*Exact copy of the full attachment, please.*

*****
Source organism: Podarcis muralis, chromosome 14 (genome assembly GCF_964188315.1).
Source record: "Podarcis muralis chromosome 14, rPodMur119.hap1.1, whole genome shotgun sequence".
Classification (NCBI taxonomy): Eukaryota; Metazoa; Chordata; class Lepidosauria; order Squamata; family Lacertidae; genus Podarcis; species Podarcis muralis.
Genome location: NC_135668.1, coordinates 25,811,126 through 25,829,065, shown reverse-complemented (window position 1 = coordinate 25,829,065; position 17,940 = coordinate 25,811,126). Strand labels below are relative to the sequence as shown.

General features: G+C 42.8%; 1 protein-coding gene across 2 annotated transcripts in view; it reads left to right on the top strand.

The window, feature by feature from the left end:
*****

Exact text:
Source organism: Podarcis muralis, chromosome 14 (genome assembly GCF_964188315.1).
Source record: "Podarcis muralis chromosome 14, rPodMur119.hap1.1, whole genome shotgun sequence".
Classification (NCBI taxonomy): Eukaryota; Metazoa; Chordata; class Lepidosauria; order Squamata; family Lacertidae; genus Podarcis; species Podarcis muralis.
Genome location: NC_135668.1, coordinates 25,811,126 through 25,829,065, shown reverse-complemented (window position 1 = coordinate 25,829,065; position 17,940 = coordinate 25,811,126). Strand labels below are relative to the sequence as shown.

General features: G+C 42.8%; 1 protein-coding gene across 2 annotated transcripts in view; it reads left to right on the top strand.

The window, feature by feature from the left end: